Every two steps we took in Paris there was something to discover.We had to focus and keep moving to see just a few spots on our list otherwise we wouldn't have gone too far. That was one of the many reasons we have to go back there to take in every nook and cranny, new or historical, that make this city interesting and full of surprises.
These are just a few of the wonderful stops we took.
The Fontaine Saint-Michel, constructed in 1860 by Gabriel Davioud is a delightful fountain and a nice meeting/resting place. The central figure is the Archangel Michael wrestling with the devil.
Doors are delightful. It is interesting to see different kinds all around the world, with often unique door knobs and handles. These examples were just a handful we managed to photograph, but there were so many more picturesque ones that we couldn't walk over each time to take a picture of it. Kept our focus!
There are several signposts for the Metro stations that are worthy of a second look. The Metro's original Art Nouveau entrances are iconic, designed by Hector Guimard in 1899. Out of 180 original signposts designed, only about 80 or so remain. The rest were replaced in a wave of modernization without realizing the artistic importance of these objects that add to the charm of Paris.
Art Nouveau is an international style of decoration and architecture in the 1880s and 1890s that drew inspiration from nature and natural forms. The gate below on the left has curvilinear lines and was inspired by vines and flowers. Symmetrical, floral lights frame the Metro sign, both lighting the entrance and advertising the Métropolitan.
The Métro signposts were a 1920s innovation of the Nord-Sud company. The Val d'Osne design consists of a globe-shaped lamp atop a "MÉTRO" sign surrounded by an ornate cast-iron frieze. The simpler Dervaux lampposts as on the right below, (named after their architect) became common in the 1930s, following the contemporary trend away from decorative embellishment.
Avanti la Musica is a quaint little shop selling wind-up musical boxes at the street opposite the Notre Dame on Quai de la Tournelle. The owner is a delightful lady who'll have a little chat with you in English and show you some nice pieces, all of which are made by her husband himself.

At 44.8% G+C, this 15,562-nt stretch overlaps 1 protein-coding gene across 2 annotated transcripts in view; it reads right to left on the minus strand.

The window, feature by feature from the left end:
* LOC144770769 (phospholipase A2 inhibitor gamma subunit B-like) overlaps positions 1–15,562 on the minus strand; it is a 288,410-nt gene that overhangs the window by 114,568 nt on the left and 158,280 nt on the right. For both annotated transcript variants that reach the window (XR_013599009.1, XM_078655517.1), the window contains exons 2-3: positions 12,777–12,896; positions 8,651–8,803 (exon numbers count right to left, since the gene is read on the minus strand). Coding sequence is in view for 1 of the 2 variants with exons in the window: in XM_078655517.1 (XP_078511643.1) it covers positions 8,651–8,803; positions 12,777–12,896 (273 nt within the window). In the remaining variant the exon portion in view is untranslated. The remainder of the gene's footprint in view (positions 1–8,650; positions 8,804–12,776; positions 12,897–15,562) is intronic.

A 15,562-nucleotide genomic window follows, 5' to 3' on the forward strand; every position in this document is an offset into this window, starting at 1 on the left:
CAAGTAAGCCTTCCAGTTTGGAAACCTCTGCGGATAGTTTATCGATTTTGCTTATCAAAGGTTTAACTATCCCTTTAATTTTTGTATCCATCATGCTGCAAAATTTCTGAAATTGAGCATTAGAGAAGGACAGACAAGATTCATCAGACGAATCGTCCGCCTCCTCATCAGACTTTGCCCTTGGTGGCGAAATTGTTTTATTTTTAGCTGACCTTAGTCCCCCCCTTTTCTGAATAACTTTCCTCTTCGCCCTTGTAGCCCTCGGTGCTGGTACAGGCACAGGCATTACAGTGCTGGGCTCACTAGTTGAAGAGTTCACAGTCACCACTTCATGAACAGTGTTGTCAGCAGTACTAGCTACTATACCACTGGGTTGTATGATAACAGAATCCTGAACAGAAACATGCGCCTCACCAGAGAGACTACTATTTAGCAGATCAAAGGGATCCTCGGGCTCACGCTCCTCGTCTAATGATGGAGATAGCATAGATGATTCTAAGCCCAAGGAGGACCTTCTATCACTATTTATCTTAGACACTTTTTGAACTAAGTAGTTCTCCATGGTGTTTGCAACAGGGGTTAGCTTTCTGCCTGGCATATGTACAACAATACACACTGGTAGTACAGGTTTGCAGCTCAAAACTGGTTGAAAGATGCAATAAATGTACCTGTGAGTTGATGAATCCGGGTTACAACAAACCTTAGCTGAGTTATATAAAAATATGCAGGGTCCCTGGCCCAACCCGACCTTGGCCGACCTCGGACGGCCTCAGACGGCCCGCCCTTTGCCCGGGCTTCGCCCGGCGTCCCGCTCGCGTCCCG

Parisians love their pets! There were many roaming the streets with their owners. Also, they realise that begging with a dog at your side gets more money in the hat. This little one was tied to a bench with a note saying his mom was inside the building and will be out soon.
The Parapluies Simon had gorgeous designer (read expensive) umbrellas on display but we didn't venture in. The sign board held more fascination for us.
Night time was even more mesmerising. The Luxor Obelix at Place de la Concorde was a gift from Egypt and originally at the entrance to Amon Temple in Luxor, Egypt. It is more than 3,300 years old and is decorated with hieroglyphics portraying the reigns of the Pharaohs Ramses II and Ramses III. The square where it's housed was infamous as many revolutionaries were beheaded here. If you look closely, it also has an assembly manual etched on the side since it had to be dismantled while shipping.
The Grand Palais looks stunning at night with the French flag fluttering at the top of the dome.
Finally, the Fontaines de la Concorde are 2 stunning fountains placed next to each other in front of the Tuileries gardens. They were designed by Jacques Ignace Hittorff in 1840. The Maritime Fountain commemorates the maritime commerce and industry of France, and the Fountain of the Rivers (below) commemorates navigation and commerce on the rivers of France. The central figures were created in cast-iron, whereas the 12 Triton and mermaid statues (6 in each fountain) were cast in bronze. The fountain below is adorned with allegorical figures representing the Rhone and the Rhine, the arts of the harvesting of flowers and fruits, harvesting and grape growing; and the geniuses of river navigation.
So much to see, so little time!